Juan Bautista de Lezana

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Juan Bautista de Lezana (23 November 1586 – 29 March 1659) was a Spanish Carmelite theologian. Lezana was an authority on canon law, dogmatic theology, and philosophy; his historical works are not of the same standard.

Life[edit]

Lezana was born at Madrid. He took the habit at Alberca, in Old Castile, on 18 October 1600, and made his profession at the house of the Carmelites of the Old Observance, at Madrid, in 1602. He studied philosophy at Toledo, theology at Salamanca, partly at the college of the order, partly at the university under Juan Marquez, and finally at Alcalá under Luis de Montesion.

For some years he was employed as lecturer at Toledo and Alcalá, but having been sent to the general chapter of 1625 as delegate of his province, he remained in Rome as professor of theology. At the following chapter (1645), at which he assisted in the quality of titular provincial of Palestine, he obtained some votes for the generalship, but remaining in the minority he was nominated assistant general; for some years he also filled the office of procurator general.

In addition to these dignities within the order, he filled for sixteen years the chair of metaphysics at the Sapienza and became consultor to the Congregation of the Index under Pope Urban VIII, and to that of Rites under Pope Innocent X. Appointed to a bishopric, he requested a nun to recommend an important matter (the nature of which he did not disclose) to Our Lord[who?] in prayer, and received through her the answer, which he acted upon, that it would be more perfect for him to refuse the dignity. He died in Rome.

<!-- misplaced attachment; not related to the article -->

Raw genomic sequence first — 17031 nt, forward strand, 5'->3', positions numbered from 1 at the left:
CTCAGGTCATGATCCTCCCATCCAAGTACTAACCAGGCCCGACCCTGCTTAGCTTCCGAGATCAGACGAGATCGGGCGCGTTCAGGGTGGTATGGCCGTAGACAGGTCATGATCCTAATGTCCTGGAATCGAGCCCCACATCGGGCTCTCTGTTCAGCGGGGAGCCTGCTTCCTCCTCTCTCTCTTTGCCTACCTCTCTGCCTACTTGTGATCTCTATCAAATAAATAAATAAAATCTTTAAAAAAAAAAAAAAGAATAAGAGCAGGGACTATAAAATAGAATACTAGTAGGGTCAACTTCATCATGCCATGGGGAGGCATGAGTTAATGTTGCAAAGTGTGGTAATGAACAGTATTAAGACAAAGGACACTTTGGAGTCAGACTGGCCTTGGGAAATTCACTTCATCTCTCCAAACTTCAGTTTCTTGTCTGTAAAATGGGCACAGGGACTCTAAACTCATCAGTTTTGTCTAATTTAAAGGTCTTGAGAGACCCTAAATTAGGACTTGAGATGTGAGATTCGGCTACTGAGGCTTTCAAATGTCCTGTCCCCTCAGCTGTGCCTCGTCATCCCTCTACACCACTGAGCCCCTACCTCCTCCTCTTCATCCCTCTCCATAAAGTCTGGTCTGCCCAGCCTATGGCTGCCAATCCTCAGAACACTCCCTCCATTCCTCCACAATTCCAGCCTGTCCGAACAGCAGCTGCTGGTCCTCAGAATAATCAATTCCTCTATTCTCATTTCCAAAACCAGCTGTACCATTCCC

Works[edit]

His "Annals of the Carmelite Order" (four folio vols.) were published between 1645 and 1656, and there remained another volume in manuscript.

The following are his main works:

  1. "Liber apologeticus pro Immaculata Conceptione" (Madrid, 1616).
  2. "De regularium reformatione" (Rome, 1627), four times reprinted and translated into French, although it is doubtful whether the translation appeared in print.
  3. "Summa quæstionum regularium", five vols., the first of which appeared in Rome (1637), the last in 1647, most of them were repeatedly reprinted.
  4. Two works, "Columna immobilis", and "Turris Davidica", on the essed Virgin del Pilar at Saragossa (1655 and 1656).
  5. "Maria patrona" (Rome, 1648).
  6. Life of St. Mary Magdalene de Pazzi, in Spanish (Rome, 1648).
  7. "Summa theologiæ sacræ" (3 vols., Rome, 1651 sqq.).
  8. "Consulta varia theologica" (Venice, 1656).

Also some less important works.

References[edit]

External links[edit]